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May 27, 2020
How did you feel when you first started seeing the empty shelves at the supermarkets? When you walked by shoppers filling their carts with toilet paper and canned food? When you, too, started getting double what you would normally purchase?
For me it was surreal and unsettling. It made me realize how important it is to be personally connected with our food and with our supplies. It turned the platitude of “grow your own food” into a practical necessity.
Many others across the nation have undoubtedly felt the same way as me as I began to see social media posts talking about “Victory Gardens,” Google search suggestions for Gardening, and even major seed suppliers out of stock way early in the season!
I’ve always appreciated the idea of gardening but never felt it was for me. Don’t you need to have a “Green thumb” to grow plants? Or at the very least, don’t you need a long list of supplies and tools to get started? Initial investments?
Well, perhaps not! According to Paul Gautschi, a vegetable gardener from Sequim, WA, all you need is water, mulch, and a rake. On a trip with my dear friends Zach & Hailey Abbey from Ananda Farms, we had the pleasure of meeting Paul, who has become quite well-known as the subject of the documentary film Back to Eden, and we were completely blown away by him and his garden.
How shall I describe him? A radiant, joyful man leaning on his rake. He told us that one day he had an epiphany while walking in the woods. Looking around him, he saw how all of the trees and underbrush grew tall and flourished without all of the measures that the conventional farmer takes to grow his crops. No irrigation, no soil amendments, no tilling, no tractors, no chemicals.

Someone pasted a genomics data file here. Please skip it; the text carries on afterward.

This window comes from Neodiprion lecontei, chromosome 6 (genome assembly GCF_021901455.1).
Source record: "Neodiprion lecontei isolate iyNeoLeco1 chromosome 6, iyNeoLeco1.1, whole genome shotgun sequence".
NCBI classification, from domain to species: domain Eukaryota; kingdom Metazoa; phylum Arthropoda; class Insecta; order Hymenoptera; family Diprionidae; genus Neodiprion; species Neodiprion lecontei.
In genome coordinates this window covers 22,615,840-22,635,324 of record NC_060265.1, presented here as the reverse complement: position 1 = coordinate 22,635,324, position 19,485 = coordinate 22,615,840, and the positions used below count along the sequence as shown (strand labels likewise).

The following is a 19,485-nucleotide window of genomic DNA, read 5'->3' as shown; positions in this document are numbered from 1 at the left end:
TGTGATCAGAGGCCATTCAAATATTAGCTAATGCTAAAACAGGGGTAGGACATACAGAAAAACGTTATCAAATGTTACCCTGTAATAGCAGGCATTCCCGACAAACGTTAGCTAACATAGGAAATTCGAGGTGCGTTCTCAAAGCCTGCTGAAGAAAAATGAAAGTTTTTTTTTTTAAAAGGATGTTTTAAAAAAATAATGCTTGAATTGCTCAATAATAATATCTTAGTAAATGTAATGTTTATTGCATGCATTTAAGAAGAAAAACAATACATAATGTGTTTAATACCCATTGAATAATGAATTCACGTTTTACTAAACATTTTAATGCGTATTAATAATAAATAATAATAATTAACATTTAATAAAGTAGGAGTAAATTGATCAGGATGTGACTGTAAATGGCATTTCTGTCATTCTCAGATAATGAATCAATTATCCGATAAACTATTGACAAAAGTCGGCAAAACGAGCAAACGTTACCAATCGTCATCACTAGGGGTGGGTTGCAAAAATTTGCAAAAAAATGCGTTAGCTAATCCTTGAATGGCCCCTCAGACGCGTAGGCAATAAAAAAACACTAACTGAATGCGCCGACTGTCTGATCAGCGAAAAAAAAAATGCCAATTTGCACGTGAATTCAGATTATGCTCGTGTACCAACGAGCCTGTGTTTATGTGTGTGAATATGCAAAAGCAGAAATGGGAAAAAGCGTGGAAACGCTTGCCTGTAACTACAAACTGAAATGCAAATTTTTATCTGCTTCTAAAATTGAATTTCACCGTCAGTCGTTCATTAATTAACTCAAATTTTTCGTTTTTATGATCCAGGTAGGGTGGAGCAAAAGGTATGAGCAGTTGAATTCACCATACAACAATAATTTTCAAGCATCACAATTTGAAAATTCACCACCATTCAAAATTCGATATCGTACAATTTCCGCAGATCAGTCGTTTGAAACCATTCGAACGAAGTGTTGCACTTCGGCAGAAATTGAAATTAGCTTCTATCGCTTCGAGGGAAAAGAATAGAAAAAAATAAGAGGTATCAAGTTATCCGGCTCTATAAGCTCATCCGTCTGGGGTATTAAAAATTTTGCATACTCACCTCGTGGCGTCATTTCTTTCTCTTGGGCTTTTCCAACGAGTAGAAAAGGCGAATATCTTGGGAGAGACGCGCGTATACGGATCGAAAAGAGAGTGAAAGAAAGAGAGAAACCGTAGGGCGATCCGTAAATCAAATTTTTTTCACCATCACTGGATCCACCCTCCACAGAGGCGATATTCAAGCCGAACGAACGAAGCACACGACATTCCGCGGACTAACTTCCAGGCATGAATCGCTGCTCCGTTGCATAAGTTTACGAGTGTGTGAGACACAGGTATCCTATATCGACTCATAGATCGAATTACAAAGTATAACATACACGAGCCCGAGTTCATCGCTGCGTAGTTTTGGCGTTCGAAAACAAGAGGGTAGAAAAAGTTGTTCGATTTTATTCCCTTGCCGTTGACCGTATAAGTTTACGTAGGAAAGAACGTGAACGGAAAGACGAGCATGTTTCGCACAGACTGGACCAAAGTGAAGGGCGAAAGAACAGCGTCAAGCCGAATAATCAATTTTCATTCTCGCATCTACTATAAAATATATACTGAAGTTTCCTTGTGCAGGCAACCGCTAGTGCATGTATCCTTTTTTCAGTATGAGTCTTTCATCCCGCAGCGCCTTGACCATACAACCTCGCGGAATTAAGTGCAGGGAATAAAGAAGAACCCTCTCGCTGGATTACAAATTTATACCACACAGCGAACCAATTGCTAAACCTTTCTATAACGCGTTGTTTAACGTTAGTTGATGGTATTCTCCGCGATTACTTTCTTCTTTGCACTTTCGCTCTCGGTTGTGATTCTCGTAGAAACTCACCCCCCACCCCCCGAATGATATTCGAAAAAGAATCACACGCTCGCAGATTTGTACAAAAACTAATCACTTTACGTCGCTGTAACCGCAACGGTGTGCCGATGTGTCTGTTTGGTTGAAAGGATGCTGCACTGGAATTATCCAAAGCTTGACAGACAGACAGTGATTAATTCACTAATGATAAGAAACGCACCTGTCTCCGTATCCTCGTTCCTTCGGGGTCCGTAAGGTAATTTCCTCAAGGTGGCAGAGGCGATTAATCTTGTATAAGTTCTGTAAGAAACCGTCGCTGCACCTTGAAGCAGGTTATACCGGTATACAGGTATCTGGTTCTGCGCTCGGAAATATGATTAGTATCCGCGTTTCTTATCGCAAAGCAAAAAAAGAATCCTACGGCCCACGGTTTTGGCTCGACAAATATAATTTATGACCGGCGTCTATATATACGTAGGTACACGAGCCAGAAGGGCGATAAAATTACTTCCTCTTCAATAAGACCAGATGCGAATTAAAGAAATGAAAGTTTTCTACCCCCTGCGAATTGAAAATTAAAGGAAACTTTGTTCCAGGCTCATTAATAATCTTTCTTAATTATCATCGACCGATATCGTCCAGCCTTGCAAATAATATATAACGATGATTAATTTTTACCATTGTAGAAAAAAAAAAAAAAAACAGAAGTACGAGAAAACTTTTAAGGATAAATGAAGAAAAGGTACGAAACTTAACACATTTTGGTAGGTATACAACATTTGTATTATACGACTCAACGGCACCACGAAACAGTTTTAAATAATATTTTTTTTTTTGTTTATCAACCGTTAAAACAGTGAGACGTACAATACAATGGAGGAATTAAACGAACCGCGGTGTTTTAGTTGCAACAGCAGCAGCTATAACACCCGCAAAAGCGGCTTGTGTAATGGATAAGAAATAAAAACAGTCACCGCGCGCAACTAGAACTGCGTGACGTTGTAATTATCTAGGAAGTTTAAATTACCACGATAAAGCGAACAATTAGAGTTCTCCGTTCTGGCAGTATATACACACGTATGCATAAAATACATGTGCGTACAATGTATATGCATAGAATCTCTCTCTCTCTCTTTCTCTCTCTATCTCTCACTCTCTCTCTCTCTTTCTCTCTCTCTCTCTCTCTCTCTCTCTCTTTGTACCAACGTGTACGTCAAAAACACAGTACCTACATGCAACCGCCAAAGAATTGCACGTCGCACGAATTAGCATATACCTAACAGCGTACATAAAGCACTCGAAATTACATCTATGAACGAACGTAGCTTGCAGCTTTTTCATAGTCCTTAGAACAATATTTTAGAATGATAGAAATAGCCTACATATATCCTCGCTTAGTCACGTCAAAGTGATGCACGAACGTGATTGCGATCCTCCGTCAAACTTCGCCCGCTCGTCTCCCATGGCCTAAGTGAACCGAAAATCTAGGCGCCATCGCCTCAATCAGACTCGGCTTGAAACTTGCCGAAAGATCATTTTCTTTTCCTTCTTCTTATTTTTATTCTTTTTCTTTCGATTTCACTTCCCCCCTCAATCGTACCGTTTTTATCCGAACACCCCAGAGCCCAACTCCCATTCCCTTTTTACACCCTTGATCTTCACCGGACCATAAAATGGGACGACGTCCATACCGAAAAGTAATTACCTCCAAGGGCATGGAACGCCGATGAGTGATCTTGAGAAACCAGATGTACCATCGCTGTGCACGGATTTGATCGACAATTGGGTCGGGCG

Mystified, he looked down and all around him were leaves in various states of decomposition. And underneath? Dark, black, rich soil filled with so much life. He made the connection right then and there: mulch is vital to the growing of food and is Nature’s way of creating a forest.
The mulch protected the soil from erosion, kept the moisture in (greatly reducing the need for rainfall) and kept the soil soft. Perfect for planting!
The vegetables in his garden were the stuff of legends. Have you ever seen a celery stalk so moist that it’s literally dripping with water? The soil was so thick and deep that apples could drop from the trees in his orchard without bruising! And the magical thing: he barely even watered his garden and it wasn’t because he lived in a very rainy climate. Sequim is in a rainshadow caused by the Olympic Mountains and gets only 23 inches of rain, on average, per year. The US average is 38 inches of rain per year!
If you’re interested in taking up gardening during these uncertain times, I would encourage you to watch Paul’s documentary Back to Eden, contact a local tree company to see if they could deliver wood chip mulch to your property (they do it for free usually!)
Focus on building the soil, first. Lay down cardboard or burlap coffee bags (you can get these from a local coffee roaster if you have one, also for free!) to kill the weeds. Then cover with dirt and some compost, and then finish with your mulch. You can even use prunings from trees, grass clippings etc.
Check out the links below for NEXT STEPS and more helpful resources:
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